Taylor Swift, 2014’s “secret lesbian” of choice. Photo: Mike Coppola/Getty Images
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Let this be the year that we say goodbye to the secret lesbian

It’s 2015. Let’s just let women do stuff.

Have you ever noticed that no one’s ever rumoured to be nice? Or rumoured to be an accomplished Scrabble player, or rumoured to smell like tulips and pie? People are rumoured to be fart fetishists, UKIP supporters and, as of last year in particular: lesbians.

In 2014, everyone who was anyone was a secret lesbian. But just the right amount of secret. I.e. not too secret to stop the rumours from seeping into public consciousness. While the most noteworthy secret lesbian couple of last year was undoubtedly Taylor Swift and someone I’m supposed to have heard of called Karlie Kloss, I was told by at least seven stoked lesbians that the likes of Cheryl Cole and Mel B are “one of us, one of us”.

But I find it hard to believe that this secret lesbianism isn’t at least a little bit contrived. Let me explain. A lesbian is a woman who is only sexually attracted to other women. A secret lesbian is a (famous) woman who has been papped in some moderately adult situations with another woman, while vehemently denying that she’s into anything other than dicks. Many, many dicks.

For this reason, I’m hoping that 2015 will be the year that we say goodbye to the secret lesbian. This wouldn’t have to mean an end to adult situations between experimental/bi-curious/sexually fluid women. Those things are all lovely. What I’d like to see banished to the realm of UGG boots and burgers served on pieces of wood is all the speculation.

Admittedly, this will involve some effort on my part. There are two rather different groups of people interested in lesbian rumours: lesbians and homophobes. While former are cheering, “One of us”, the latter are sneering, “One of them”. In the middle is a sizeable chunk of the population who could not give less of a shit, and I think they have the right idea.

There’s a Hebrew phrase, loshon hora, which basically means nasty gossip. It’s the exact loshon hora-ness of lesbian rumours that I think we badly need to ditch. If there are rumours about a thing, that thing is most likely sordid or at least a tiny bit gross. If you think lesbianism is either of those things, I’m not sure why you’re reading this.

There’s a huge difference between lesbian visibility (something we could do with some more of) and smirk-forming headlines about clandestine boob-fondles between women who “seem” straight. When anyone is outed by the media, the overriding message should be, “I’m L, G, B or T and that’s great”, rather than, “Those pictures of me touching my friend’s butt mean nothing… or maybe they don’t.... what are you trying to say? Hm? Hmmm?”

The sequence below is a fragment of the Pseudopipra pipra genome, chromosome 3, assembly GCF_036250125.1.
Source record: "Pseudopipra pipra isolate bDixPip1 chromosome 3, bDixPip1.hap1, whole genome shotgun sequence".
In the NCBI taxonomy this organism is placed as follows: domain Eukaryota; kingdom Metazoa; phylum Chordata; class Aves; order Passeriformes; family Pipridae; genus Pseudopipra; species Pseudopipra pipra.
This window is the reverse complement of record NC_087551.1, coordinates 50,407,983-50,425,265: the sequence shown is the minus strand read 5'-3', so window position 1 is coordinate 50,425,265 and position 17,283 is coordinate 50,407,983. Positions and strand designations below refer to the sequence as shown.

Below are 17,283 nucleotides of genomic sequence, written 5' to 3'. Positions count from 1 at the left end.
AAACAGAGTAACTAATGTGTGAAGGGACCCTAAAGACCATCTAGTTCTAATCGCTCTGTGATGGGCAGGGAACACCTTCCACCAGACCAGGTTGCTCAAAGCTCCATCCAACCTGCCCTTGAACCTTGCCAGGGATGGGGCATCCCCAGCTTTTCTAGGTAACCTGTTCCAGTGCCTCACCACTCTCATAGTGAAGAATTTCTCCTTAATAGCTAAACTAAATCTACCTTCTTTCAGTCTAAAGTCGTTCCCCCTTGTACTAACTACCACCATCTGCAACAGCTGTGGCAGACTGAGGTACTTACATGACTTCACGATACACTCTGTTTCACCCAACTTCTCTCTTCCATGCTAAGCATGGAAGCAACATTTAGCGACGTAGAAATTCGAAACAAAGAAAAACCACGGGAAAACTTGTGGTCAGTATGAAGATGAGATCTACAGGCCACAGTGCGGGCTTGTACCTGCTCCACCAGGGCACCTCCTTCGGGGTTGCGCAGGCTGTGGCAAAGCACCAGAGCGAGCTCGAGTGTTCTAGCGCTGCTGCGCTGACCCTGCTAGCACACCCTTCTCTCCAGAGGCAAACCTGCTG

So, if I believed in new year’s resolutions, maybe mine would be to stop feeding into loshon hora about supposed girl-on-girl action. I don’t think I’ll ever stop having a residual interest in who is and isn’t a lesbian. But it’s 2015, guys, let’s just let women do stuff.

Eleanor Margolis is a freelance journalist, whose "Lez Miserable" column appears weekly on the New Statesman website.

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The big problem for the NHS? Local government cuts

Even a U-Turn on planned cuts to the service itself will still leave the NHS under heavy pressure. 

38Degrees has uncovered a series of grisly plans for the NHS over the coming years. Among the highlights: severe cuts to frontline services at the Midland Metropolitan Hospital, including but limited to the closure of its Accident and Emergency department. Elsewhere, one of three hospitals in Leicester, Leicestershire and Rutland are to be shuttered, while there will be cuts to acute services in Suffolk and North East Essex.

These cuts come despite an additional £8bn annual cash injection into the NHS, characterised as the bare minimum needed by Simon Stevens, the head of NHS England.

The cuts are outlined in draft sustainability and transformation plans (STP) that will be approved in October before kicking off a period of wider consultation.

The problem for the NHS is twofold: although its funding remains ringfenced, healthcare inflation means that in reality, the health service requires above-inflation increases to stand still. But the second, bigger problem aren’t cuts to the NHS but to the rest of government spending, particularly local government cuts.

That has seen more pressure on hospital beds as outpatients who require further non-emergency care have nowhere to go, increasing lifestyle problems as cash-strapped councils either close or increase prices at subsidised local authority gyms, build on green space to make the best out of Britain’s booming property market, and cut other corners to manage the growing backlog of devolved cuts.

All of which means even a bigger supply of cash for the NHS than the £8bn promised at the last election – even the bonanza pledged by Vote Leave in the referendum, in fact – will still find itself disappearing down the cracks left by cuts elsewhere. 

Stephen Bush is special correspondent at the New Statesman. He usually writes about politics.